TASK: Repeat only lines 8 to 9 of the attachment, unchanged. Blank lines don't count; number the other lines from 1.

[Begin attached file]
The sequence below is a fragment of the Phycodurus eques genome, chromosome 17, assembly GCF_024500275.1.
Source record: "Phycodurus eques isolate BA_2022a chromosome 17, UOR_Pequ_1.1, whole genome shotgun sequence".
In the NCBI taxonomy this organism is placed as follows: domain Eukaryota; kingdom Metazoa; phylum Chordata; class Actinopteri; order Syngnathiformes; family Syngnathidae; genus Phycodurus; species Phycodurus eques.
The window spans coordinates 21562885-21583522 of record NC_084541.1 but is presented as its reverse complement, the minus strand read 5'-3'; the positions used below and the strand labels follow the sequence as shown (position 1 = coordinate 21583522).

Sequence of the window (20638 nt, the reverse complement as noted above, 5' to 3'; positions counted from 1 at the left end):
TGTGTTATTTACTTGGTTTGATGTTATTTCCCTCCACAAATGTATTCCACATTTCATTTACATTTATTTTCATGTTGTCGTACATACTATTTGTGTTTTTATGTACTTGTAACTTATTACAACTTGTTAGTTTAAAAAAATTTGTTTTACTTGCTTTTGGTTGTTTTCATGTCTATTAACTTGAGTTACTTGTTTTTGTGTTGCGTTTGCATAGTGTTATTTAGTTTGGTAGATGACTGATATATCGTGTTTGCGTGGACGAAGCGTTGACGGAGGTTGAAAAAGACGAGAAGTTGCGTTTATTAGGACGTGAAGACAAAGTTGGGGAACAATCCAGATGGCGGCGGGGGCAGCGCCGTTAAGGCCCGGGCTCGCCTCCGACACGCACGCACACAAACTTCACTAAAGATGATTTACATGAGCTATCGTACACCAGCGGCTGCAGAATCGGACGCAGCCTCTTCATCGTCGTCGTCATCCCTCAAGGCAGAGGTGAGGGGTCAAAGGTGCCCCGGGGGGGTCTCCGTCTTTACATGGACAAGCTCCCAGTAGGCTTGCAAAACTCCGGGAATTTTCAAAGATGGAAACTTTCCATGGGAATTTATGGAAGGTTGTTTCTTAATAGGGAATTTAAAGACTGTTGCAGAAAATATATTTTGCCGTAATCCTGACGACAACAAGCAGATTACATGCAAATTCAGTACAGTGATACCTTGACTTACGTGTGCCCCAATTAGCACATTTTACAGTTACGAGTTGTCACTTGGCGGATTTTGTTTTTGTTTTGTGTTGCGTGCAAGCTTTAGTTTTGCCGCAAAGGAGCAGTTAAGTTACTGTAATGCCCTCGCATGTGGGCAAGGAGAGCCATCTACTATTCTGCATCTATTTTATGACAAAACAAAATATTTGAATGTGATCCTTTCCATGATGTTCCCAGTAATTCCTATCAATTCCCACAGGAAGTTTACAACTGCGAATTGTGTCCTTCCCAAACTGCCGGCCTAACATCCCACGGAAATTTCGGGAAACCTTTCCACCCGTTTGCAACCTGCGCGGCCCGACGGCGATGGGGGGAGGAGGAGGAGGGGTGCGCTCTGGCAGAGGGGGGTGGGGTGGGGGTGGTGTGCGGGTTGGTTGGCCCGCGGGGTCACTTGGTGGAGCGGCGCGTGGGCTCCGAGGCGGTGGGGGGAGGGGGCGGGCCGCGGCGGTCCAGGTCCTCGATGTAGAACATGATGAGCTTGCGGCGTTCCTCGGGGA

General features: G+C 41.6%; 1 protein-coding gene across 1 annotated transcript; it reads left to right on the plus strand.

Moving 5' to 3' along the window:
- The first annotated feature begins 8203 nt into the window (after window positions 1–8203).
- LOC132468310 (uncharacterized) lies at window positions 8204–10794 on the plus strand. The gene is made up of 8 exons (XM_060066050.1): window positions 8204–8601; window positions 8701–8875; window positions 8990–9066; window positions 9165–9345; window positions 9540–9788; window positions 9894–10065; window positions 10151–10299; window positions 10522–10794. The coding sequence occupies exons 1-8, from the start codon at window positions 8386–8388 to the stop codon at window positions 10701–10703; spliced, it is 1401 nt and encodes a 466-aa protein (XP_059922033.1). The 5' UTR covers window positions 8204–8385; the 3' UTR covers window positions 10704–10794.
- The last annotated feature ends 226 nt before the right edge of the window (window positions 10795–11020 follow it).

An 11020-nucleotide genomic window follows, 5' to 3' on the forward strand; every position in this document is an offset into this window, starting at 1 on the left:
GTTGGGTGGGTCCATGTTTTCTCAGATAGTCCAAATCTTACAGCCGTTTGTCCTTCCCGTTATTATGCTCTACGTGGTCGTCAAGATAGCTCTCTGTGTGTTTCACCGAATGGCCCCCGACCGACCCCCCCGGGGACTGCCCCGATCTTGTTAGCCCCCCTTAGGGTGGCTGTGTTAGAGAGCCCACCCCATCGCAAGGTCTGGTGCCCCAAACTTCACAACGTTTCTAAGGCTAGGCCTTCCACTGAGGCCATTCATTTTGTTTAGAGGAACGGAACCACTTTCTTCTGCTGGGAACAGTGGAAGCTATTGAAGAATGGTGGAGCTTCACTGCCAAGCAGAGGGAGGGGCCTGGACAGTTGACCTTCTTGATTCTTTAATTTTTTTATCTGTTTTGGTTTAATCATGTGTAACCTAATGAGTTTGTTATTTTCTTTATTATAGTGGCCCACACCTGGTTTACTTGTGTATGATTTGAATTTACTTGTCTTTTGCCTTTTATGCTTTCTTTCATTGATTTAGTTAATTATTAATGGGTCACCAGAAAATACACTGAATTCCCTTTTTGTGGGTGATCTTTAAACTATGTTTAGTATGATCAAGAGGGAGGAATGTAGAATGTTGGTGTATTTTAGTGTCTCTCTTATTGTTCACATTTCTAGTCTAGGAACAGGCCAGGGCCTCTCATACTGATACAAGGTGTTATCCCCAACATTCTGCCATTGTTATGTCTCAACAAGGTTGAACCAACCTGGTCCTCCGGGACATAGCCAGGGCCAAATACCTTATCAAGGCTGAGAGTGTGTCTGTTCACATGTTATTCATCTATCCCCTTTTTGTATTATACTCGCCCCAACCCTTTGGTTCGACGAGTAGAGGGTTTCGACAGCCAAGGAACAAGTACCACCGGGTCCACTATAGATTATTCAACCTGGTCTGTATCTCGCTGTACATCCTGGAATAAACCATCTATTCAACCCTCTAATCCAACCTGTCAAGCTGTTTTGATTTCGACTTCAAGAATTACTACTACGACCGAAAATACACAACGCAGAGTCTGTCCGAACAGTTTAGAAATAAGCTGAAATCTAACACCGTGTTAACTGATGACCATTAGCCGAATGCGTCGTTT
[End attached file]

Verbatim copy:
Moving 5' to 3' along the window:
- The first annotated feature begins 8203 nt into the window (after window positions 1–8203).